It is not so much Methodism’s founder John Wesley himself that Dayton credits with incipient Pentecostalism, but rather Wesley’s colleague John Fletcher. While Wesley resisted, it was Fletcher who connected the “perfection” a Christian is to experience with the idea of a “baptism of the Holy Spirit.” This, mind you, is in the 18th century, over a hundred years before Pentecostalism became a fully distinct movement.
From Methodism, Holiness movements emerged in the 19th century. These include the “revival of 1857-1858” led by Phoebe Palmer, and “Oberlin Perfectionism” which came out of leaders at Oberlin College including Asa Mahan. Dayton notes that a “further radicalization” with “demonstrations of the spirit” was present with B. H. Irwin and R. C. Horner, “the two most prominent advocates of the ‘third blessing'” in the 19th century (before Parham and Asuza). From the evangelism of Oberlin’s Finney emerged Dwight L. Moody who “had a sure instinct for avoiding controversy” and R. A. Torrey who was “just the opposite” and “who reveals a startling narrowing focus on the ‘Baptism of the Holy Spirit.'” In addition to all these precursors to Pentecostalism, Dayton includes the Keswick Holiness Movement in England (which started in the 1870s), and the teaching of A. B. Simpson and A. J. Gordon still in the 19th century. Thus Dayton contends that yet in the 19th century there was a “pervasiveness of Pentecostal themes.” He writes, “It is thus no accident that Pentecostalism emerged when it did. All that was needed was the spark that would ignite the volatile tinder.” (p. 108)
Dayton writes also on the the “Divine healing movement” and its relation to Pentecostalism. He notes that the “roots of this teaching are complex and difficult to trace.” And that “we find the evidence ambiguous.” Still he notes the influence of Pietism as “one of the most important forces in the rise of the doctrine of divine healing” and goes on to mention a number of 19th century Christian leaders involved in various kinds of healing. Dayton notes, “by the turn of the century (the 20th century) most of the currents that had adopted the doctrine of Pentecostal baptism in the spirit had also begun to teach a variation on the theme of divine healing.”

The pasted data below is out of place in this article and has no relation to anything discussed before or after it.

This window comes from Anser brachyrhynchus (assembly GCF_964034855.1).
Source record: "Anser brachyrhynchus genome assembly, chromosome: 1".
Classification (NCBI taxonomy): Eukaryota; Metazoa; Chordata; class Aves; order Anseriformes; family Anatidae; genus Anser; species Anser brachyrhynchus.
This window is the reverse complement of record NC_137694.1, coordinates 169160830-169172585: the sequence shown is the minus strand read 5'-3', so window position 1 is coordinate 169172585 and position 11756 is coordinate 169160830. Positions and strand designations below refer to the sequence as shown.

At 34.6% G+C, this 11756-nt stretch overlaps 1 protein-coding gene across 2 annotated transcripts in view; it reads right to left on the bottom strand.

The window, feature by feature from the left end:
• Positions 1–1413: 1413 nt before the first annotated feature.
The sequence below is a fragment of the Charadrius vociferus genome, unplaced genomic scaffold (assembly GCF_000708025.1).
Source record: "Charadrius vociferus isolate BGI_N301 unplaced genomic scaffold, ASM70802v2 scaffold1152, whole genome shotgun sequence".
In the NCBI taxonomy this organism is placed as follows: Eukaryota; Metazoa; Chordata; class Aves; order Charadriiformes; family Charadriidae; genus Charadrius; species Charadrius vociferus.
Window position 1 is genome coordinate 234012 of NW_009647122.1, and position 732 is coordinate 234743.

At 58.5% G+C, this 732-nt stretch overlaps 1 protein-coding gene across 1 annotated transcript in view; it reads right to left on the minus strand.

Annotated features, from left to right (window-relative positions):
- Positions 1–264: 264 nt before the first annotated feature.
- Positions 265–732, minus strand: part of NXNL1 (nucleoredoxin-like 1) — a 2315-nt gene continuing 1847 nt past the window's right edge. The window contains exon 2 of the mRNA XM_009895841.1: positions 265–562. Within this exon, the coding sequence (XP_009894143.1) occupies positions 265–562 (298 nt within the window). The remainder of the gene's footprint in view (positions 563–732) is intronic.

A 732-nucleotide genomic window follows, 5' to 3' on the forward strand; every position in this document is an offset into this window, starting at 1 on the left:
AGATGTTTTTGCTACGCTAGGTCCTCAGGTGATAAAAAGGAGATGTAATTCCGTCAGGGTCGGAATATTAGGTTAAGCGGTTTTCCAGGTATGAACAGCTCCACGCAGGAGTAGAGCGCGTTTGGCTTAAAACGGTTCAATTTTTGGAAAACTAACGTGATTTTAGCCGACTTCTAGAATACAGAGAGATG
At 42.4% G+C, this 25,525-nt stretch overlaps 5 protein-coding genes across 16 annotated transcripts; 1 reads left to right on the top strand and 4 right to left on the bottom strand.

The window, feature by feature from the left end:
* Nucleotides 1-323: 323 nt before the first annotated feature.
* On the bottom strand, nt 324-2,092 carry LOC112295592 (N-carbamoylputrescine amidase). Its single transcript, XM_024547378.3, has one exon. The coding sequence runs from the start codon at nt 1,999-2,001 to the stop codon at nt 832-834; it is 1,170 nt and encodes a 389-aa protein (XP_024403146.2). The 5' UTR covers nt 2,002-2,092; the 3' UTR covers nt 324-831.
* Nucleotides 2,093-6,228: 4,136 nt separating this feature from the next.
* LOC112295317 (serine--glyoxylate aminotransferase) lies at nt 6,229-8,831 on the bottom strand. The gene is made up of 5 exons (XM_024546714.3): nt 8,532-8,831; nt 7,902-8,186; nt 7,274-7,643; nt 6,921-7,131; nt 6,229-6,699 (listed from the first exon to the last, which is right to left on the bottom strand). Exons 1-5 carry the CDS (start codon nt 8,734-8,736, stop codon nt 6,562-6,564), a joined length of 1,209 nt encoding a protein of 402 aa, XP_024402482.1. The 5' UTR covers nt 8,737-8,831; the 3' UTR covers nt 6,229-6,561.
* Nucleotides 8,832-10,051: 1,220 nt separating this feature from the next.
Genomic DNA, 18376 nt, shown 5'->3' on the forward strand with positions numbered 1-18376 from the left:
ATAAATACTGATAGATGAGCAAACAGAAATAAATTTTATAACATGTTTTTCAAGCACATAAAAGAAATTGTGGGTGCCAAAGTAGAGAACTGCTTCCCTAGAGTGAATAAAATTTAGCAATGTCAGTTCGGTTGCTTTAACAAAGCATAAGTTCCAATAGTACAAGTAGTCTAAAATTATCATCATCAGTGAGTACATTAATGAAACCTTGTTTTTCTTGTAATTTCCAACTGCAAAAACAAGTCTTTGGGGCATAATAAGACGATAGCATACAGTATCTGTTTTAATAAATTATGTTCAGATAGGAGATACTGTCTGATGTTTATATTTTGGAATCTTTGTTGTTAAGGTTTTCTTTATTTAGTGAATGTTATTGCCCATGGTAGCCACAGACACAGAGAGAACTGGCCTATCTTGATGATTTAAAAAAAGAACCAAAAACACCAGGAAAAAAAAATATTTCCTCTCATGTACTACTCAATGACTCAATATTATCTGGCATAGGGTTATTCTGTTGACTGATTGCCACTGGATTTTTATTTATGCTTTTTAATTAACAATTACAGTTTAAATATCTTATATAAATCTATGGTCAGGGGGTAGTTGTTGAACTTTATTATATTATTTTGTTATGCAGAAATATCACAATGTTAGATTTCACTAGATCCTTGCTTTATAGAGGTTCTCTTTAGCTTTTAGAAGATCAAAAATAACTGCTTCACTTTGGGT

Dayton’s final chapter, “The Rise of Premillennialism,” rounds out his analysis of the roots of four basic Pentecostal themes (aligning with the “Foursquare gospel”) he had previously identified: 1. Salvation by Christ, 2. Baptism of the Holy Spirit, 3. Divine healing, and 4. the return of Christ. In this chapter Dayton notes that this fourth theme “presents a challenge” to his own “general thesis” that “the lineage of Pentecostalism is to be traced primarily through the nineteenth-century Holiness traditions and more indirectly back to the themes of Methodism and perhaps even to Pietism and Puritanism.” (p. 143) The challenge is that premillennial dispensationalism emerged not with any of these traditions, but with John Nelson Darby and the British Plymouth Brethren. Dayton argues that the Methodist/Holiness tradition did not emphasize eschatology. This might account in part for the readiness to accept Darby’s views which were heavily promoted in the era in which Pentecostalism came into form.
My summary here of the book is quite insufficient. This is a book that really must be read.
But I might make one observation beyond the book and into some present-day discussions I’ve been involved in: Pentecostalism’s roots in Arminian Methodism make it a very strange bedfellow for those few Calvinistic Christians who embrace some of its distinctive continuationist features like glossolalia and the expectation of miraculous healings.